Analysing the entire abdominal aorta as a single region would potentially dilute and obscure differences between aneurysmal and non-aneurysmal regions. We therefore divided the aorta into three anatomically defined regions that are easily identifiable on a CT angiogram and can be easily replicated. We also used the thoracic aorta as a non-aneurysmal control segment of aorta. We appreciate that thoracic aortic disease may have a different pathophysiology to abdominal aortic aneurysm disease, and there may be differences in microcalcification activity and radiotracer uptake. However, since the study question here was the method of PET quantification, we feel that using the thoracic aorta as a control is a valid reference comparison.

We have sought to address the problem of signal spillage from the physiological uptake of sodium [18F]fluoride within vertebrae. Previous methods involved manually excluding obvious areas of activity spill-over from the vertebrae, and we applied this method when calculating the TBR values. Akerele et al. [14] have previously described other methods to correct for this problem including iterative reconstructions which incorporate a specific background correction that adjusts for this source of error. This is labour-intensive and currently there are no software packages to implement this technique. The PET activity spill-over takes place over a range of continuous values and its complete exclusion is not technically feasible. Our thresholding technique corrects for the abnormally high signal, but higher overall values of AMAmean can still occur due to activity spill-over below the region’s set threshold. Despite this, we feel that this remains one of the more effective methods available to correct for the spill-over effect from intense vertebral sodium [18F]fluoride uptake because of its rapidity and simplicity as well as the improvement in comparative values with TBRmean.

The obtained AMAmean value is dependent on a calculation involving the region’s cumulative SUV, region volume, region threshold and background SUVs. Disparities between different image analysts could potentially have an impact on the measured uptake values. However, the intra-observer and inter-observer repeatabilities were found to be very good if not excellent, especially after application of techniques to make the assessments more robust. Scan-rescan reproducibility has not been assessed within this method; however, it has already been shown to be very good in the thoracic aorta [6]. The dependence on the region’s volume could result in larger aneurysm diameters reducing the region’s AMA value. When developing this method, we considered using the length of the volume of interest rather than its volume, but the values obtained were not comparable to TBR values.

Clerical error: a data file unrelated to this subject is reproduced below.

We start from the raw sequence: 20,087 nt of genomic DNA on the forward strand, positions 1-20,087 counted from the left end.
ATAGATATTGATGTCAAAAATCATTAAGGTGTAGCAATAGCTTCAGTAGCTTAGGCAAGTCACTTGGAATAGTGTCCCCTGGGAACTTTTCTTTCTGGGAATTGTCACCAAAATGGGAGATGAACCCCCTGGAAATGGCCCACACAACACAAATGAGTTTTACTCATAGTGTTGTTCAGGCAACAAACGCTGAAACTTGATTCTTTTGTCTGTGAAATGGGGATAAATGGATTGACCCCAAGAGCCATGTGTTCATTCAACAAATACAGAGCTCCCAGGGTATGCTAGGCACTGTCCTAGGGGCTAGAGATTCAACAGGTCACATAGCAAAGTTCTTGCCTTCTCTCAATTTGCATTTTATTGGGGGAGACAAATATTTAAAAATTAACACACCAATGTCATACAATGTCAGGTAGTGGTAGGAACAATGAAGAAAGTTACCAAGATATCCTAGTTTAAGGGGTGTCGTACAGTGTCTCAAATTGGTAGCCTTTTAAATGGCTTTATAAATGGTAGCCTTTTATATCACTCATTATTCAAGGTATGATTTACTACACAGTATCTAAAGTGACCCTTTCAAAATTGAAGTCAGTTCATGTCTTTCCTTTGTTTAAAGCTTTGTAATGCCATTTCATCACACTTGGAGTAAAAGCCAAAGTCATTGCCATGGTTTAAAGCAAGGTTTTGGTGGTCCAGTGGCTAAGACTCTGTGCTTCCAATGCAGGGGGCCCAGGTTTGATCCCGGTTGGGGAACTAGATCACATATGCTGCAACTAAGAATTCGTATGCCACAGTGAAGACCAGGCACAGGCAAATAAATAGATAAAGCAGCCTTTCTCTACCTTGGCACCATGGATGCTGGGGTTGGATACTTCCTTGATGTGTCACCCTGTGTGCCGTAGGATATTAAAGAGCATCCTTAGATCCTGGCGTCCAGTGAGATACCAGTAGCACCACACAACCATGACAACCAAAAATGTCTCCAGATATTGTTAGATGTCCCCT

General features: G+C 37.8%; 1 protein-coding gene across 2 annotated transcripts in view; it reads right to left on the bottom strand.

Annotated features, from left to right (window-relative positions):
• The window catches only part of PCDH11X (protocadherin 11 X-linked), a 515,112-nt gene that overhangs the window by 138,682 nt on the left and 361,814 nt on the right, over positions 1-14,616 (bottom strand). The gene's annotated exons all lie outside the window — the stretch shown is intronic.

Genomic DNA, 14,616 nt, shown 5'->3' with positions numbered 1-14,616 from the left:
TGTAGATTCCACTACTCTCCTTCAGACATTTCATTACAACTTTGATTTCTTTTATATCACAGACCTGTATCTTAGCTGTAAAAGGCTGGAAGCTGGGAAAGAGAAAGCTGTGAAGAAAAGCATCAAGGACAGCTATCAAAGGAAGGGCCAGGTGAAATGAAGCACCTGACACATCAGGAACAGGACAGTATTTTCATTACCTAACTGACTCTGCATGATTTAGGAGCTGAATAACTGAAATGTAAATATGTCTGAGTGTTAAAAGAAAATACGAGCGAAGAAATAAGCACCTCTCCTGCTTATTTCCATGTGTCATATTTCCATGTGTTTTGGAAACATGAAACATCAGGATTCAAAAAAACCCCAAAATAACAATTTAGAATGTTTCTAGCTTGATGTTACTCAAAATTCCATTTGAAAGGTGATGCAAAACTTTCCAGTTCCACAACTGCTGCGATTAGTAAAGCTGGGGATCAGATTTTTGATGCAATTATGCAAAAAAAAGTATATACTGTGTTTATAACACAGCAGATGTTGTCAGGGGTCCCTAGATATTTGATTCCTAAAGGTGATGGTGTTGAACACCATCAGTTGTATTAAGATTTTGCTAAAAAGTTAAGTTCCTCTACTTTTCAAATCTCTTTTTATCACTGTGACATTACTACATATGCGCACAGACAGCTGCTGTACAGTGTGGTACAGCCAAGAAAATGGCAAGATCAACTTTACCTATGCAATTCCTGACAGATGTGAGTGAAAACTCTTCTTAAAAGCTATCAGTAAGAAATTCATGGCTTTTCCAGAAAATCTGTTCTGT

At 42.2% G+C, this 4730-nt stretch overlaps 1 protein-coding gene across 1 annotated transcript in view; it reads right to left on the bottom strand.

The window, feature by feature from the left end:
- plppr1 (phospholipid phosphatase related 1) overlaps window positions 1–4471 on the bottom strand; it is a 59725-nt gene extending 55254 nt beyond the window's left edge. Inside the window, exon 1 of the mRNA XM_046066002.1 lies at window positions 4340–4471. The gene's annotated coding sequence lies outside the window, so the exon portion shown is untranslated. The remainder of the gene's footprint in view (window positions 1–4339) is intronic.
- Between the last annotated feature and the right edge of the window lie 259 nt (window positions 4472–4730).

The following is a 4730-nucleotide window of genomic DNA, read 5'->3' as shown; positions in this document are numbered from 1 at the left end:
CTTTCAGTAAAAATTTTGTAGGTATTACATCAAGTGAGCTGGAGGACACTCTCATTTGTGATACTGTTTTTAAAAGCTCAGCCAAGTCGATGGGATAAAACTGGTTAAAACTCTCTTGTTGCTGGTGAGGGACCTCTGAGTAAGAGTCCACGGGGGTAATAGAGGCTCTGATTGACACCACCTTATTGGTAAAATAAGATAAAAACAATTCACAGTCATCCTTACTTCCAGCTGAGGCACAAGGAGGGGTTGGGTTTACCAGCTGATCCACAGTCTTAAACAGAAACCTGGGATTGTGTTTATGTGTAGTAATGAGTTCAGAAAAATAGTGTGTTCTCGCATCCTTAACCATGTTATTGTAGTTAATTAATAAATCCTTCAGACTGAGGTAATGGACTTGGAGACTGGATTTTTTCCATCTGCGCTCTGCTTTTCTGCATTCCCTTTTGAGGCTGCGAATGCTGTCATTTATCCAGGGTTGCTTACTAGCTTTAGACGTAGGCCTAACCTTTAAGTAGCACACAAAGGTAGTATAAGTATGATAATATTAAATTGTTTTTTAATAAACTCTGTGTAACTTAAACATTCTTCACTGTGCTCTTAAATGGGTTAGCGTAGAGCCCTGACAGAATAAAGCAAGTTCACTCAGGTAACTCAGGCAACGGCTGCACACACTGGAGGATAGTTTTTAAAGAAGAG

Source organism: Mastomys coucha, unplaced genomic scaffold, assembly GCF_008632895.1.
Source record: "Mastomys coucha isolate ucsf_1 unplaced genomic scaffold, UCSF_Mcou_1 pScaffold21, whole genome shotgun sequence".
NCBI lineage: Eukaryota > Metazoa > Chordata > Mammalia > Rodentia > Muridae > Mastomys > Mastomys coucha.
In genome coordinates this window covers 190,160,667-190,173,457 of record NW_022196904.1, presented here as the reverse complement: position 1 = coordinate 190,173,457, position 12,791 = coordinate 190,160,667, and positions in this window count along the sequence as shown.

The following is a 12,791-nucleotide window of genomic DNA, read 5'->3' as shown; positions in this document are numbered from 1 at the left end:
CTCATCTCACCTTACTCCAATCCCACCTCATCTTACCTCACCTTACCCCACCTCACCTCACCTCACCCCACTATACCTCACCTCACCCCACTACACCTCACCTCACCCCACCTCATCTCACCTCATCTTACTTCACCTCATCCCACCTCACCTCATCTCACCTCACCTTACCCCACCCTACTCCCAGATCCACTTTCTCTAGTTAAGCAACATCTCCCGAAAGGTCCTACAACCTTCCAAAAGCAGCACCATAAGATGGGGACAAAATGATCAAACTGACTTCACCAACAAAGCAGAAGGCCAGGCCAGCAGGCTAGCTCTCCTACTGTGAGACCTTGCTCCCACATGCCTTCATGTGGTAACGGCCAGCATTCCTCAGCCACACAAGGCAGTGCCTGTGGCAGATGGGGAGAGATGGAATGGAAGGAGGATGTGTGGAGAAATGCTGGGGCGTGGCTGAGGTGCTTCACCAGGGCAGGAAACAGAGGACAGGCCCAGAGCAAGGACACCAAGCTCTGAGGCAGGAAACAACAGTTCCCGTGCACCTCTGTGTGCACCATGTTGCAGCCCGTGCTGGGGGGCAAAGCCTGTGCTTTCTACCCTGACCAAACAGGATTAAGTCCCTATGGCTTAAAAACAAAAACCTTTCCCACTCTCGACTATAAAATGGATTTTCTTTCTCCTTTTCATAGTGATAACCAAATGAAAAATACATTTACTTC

Forsythe et al. [5] used the “most diseased segment” TBRmax approach to measure sodium [18F]fluoride uptake in abdominal aortic aneurysms. These values demonstrated higher signal for aneurysmal segments compared to non-aneurysmal segments. This is a well-established approach that has previously been used to quantify [18F]fluorodeoxyglucose uptake in aortic and carotid atheroma and sodium [18F]fluoride uptake in the aortic valve [15,16,17]. The AMAmean method described here is similar to the TBRmean value: it calculates the average activity across a region of interest but it does not aim to replicate the “most diseased segment” approach which is dependent on a single voxel value across a region of interest. This explains the lower values in the aneurysmal segments in the present study. AMAmax would be more similar to this method; however, it compares less well to the TBRmax across the region. The “most diseased segment” method is valuable when investigating conditions where regions of intense activity are more important than mean global activity. For example, this has been used as a measure of atherosclerotic disease activity and the risk of plaque rupture in coronary artery disease [10, 18]. It is unknown whether aneurysm rupture or expansion are dependent on the most intensely active degenerative region in the aneurysm (which would correspond to the “most diseased segment”) or whether these events may be better reflected through a global average measure of the burden of vascular degeneration within the whole vessel (AMAmean).